Bad Choices Get Rewarded

It can be really hard to behave correctly if we see examples of people being successful while doing things we know have higher odds of a bad outcome (e.g., buying lottery tickets). But as you’ve probably learned by now, investing isn’t always fair. Bad choices get rewarded, while people who made prudent decisions sometimes appear to be punished—at least in the short run.

So even though it’s tempting, I strongly encourage you to judge the investment advice you receive based on the validity of the principle (process) and not the outcome. Let me share a story about a friend who had stock in his grandmother’s mining company. Over time, the family had invested and lost millions trying to keep the business afloat. As you might imagine, the family stories around the business made it seem like a sacred thing to protect, regardless of the cost.

At this point, the stock had reached a low of $2 a share and my friend didn’t know what to do. He worried that if he sold the stock, then it might recover and his family would regret the sale and wish they’d kept it. I acknowledged that if he sold the stock and it doubled or tripled—which was a real possibility—he’d feel badly. But the catch was that if he kept the stock and it went to zero, he’d feel much, much worse.

The underlying factor was that he needed to make a decision based on a principle (e.g., did owning this stock support his long-term goals?) instead of the emotion and family lore surrounding the stock. There’s no guarantee that good investment decisions won’t lead to a painful result. But we need to remain committed to making good decisions based on sound principles and not just luck or emotions.

 This article is written by one of our senior advisors, Robert W. Hanson Jr., CFP, MS. Bob is a graduate of DePaul University’s College of Commerce, and is a board Certified Financial Planner, (CFP).  He also found time to earn a Masters of Science Degree in Financial Services from the College for Financial Planning in 2003.  Bob has also taught investments at Northwestern University to students in the school for Continuing Studies.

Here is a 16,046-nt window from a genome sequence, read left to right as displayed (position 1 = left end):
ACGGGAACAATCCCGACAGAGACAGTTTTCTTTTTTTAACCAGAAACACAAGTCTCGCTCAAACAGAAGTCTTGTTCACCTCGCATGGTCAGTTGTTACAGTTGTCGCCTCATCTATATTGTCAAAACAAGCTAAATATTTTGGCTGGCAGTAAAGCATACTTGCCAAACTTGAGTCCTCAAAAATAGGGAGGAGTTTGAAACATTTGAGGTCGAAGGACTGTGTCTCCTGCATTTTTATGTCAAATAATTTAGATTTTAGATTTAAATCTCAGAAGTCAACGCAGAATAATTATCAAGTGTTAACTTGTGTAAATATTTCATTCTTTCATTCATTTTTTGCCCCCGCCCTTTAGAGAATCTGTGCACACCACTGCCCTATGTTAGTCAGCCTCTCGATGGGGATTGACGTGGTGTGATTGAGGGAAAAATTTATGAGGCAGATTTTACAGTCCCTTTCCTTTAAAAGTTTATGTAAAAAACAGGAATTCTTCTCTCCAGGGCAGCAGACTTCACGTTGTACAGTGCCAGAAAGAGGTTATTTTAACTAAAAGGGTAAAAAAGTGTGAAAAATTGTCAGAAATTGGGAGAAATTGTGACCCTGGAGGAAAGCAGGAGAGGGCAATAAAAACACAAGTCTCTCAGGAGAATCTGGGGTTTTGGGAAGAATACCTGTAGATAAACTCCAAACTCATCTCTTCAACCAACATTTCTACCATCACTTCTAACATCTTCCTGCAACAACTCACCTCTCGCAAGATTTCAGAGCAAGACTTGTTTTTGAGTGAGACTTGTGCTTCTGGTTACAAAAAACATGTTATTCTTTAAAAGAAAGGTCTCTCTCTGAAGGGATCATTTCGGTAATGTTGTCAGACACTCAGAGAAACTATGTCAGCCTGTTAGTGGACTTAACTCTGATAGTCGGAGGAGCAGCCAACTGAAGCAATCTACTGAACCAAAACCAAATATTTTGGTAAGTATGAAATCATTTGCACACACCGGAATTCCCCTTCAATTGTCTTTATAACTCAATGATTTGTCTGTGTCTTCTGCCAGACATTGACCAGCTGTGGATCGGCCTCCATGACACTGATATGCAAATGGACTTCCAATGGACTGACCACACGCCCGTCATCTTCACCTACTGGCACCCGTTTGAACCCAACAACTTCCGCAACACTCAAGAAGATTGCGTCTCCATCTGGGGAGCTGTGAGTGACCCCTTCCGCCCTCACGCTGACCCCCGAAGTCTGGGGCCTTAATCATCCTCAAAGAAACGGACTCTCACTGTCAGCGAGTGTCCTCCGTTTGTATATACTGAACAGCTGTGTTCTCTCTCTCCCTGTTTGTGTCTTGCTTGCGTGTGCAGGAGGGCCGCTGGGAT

Note: The opinions voiced in this material are for general information only and not intended to provide specific advice or recommendation for any individual. Please remember that past performance of investments may not be indicative of future results. Different types of investments involve varying degrees of risk, and there can be no assurance that the future performance of any specific investment, investment strategy, or product made reference to directly or indirectly in this newsletter (article), will be profitable, equal any corresponding indicated historical performance level(s), or be suitable for your portfolio. Due to various factors, including changing market conditions, the content may no longer be reflective of current opinions or positions. Moreover, you should not assume that any discussion or information contained in this post serves as the receipt of, or as a substitute for, personalized investment advice from Vermillion Financial Advisors, Inc. To the extent that a reader has any questions regarding the applicability of any specific issue discussed within this newsletter to his/her individual situation, he/she is encouraged to consult with the professional advisor of his/her choosing. A copy of our current written disclosure statement discussing our advisory services and fees is available for review upon request.

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